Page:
By JANESS ANN J. ELLAO
MANILA – With the UN Human Rights Council only days away from revisiting the human rights situation here in the Philippines, various groups have launched a movement in search for justice for slain Bacolod-based human rights activist Zara Alvarez.
Known for being cheerful and caring, Alvarez, one of the most red-tagged activists in the Philippines, was gunned down on Aug. 17. Her photos appeared in posters in the Negros island, alleging that she is a ranking official of the Communist Party of the Philippines.
She was also named in the more than 600 individuals in the infamous terror list filed by the justice department before a Manila court in a bid to declare the Communist Party of the Philippines and its armed wing, the New People’s Army, as terrorist organizations. Last year, Alvarez sought the Philippine court’s protection but the plea was denied even before she was able see her day in court.
To this day, no clear and credible lead pertaining to her case has been provided to Alvarez’s family and colleagues in the human rights work. As such, the World Council of Churches urged the UN human rights body to create an independent and impartial investigative mechanism on the rampant extrajudicial killings and human rights violations in the Philippines, consistent with the recommendations of the UN High Commissioner for Human Right, which was released in June 2020.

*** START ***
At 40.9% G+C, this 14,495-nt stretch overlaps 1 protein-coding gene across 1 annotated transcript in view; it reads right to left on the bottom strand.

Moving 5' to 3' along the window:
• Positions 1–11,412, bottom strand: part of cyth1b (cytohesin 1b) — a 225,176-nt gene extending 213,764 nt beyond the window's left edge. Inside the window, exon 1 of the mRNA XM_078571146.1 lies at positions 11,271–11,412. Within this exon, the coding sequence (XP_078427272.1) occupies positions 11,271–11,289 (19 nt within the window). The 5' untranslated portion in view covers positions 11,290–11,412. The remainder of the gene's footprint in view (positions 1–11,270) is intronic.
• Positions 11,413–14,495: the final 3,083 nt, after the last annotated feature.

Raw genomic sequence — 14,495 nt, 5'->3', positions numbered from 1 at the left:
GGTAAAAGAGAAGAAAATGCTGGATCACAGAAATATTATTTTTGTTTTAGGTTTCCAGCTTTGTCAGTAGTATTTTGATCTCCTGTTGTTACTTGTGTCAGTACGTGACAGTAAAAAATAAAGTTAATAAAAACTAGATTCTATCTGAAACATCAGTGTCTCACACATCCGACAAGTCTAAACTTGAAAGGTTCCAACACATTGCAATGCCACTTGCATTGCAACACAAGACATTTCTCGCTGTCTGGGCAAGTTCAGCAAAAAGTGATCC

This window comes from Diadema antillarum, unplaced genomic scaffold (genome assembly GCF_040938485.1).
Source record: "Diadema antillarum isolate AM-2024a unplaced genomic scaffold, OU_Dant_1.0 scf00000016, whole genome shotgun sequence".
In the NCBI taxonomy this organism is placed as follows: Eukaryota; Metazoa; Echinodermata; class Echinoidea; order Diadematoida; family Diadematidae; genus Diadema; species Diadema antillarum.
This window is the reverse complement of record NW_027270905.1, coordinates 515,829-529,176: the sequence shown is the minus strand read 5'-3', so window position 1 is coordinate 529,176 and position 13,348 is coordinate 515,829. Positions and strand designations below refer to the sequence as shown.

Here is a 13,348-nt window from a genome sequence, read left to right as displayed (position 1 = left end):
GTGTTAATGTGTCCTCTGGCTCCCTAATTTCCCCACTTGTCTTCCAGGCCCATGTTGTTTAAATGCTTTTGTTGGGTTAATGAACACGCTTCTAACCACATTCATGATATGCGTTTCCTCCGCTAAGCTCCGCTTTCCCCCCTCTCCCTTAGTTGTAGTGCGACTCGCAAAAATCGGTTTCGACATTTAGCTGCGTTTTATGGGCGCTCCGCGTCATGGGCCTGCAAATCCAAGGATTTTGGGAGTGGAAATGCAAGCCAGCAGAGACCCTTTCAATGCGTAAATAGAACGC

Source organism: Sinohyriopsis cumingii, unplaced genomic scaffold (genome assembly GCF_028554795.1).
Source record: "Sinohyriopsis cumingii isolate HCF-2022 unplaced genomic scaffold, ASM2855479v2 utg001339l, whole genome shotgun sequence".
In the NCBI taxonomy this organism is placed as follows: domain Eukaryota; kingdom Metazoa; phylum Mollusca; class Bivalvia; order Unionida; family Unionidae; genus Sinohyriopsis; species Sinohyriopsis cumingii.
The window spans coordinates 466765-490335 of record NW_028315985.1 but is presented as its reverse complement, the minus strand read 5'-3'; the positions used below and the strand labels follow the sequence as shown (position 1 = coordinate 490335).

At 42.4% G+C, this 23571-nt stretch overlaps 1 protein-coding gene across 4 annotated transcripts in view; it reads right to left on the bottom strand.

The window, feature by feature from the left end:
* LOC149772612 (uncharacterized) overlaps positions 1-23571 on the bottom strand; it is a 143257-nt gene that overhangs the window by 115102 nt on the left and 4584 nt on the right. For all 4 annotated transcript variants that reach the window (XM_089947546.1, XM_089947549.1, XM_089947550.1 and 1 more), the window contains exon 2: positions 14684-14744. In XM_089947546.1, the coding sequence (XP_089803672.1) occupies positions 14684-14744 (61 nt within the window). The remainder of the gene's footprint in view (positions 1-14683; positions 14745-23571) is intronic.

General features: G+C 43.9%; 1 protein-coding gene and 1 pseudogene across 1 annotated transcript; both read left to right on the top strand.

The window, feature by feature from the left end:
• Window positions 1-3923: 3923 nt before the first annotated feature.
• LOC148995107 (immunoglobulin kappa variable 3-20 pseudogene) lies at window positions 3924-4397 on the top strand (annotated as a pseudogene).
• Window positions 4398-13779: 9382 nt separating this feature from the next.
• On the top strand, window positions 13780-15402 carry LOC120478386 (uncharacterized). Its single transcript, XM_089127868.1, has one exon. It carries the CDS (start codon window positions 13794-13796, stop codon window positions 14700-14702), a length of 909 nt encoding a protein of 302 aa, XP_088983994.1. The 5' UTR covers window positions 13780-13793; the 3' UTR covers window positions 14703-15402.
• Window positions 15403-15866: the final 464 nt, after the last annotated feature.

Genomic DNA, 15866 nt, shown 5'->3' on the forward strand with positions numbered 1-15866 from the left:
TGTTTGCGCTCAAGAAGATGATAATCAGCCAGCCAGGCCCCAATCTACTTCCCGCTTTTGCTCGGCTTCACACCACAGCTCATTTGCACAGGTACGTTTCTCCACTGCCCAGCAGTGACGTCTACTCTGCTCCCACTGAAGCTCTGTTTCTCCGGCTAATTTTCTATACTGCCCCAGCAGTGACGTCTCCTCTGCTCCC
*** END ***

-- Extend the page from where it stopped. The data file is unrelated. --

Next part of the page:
In a separate paper, the Amnesty International also pointed out how the breakdown of peace talks between the Philippine government and the National Democratic Front of the Philippines has resulted in a “raft of arbitrary arrests and detention of people deemed critical of the government, as well as the killing of activists and human rights defenders.”
“For years, the authorities have used ‘red-tagging’ to brand and discredit anyone whose human rights campaigning or community work they disapprove of,” said Amnesty International’s Rachel Chhoa-Howard, “Today, red-tagging has become a very real death threat.”
Rights situation remains dire
Nearly two months since her killing, the human rights situation in the Negros island has remained dire, with mounting cases of harassment and threats against Alvarez’s colleagues. On Sept. 26, a farmer from Kabankalan City in Negros Occidental was found dead – decomposing and decapitated after he went missing for nine days.
From 2018 to 2019, human rights group said that about 40 farmers have already been killed under the Philippine military’s Oplan Sauron, a local counterinsurgency campaign in the whole of the Negros island.
“A passionate, selfless and dedicated human rights worker in everything she did, Zara lived her faith in action in all areas of her work,” said Athena Peralta, the Program Executive for Ecology and Economic Justice of the WCC during the September 25 general debate at the 45th Regular Session of the UN Human Rights Council.
Peralta met Alvarez when she participated in a WCC pilgrim team visit last year, where the slain activist served as their ground coordinator.
“During the visit, we witnessed firsthand Zara’s faith, courage and deep commitment to justice and human rights. She knew the ongoing threats to her life as a former political prisoner; yet she continued in her human rights work for the communities she served, and to tend to the needs of God’s beloved children,” she added.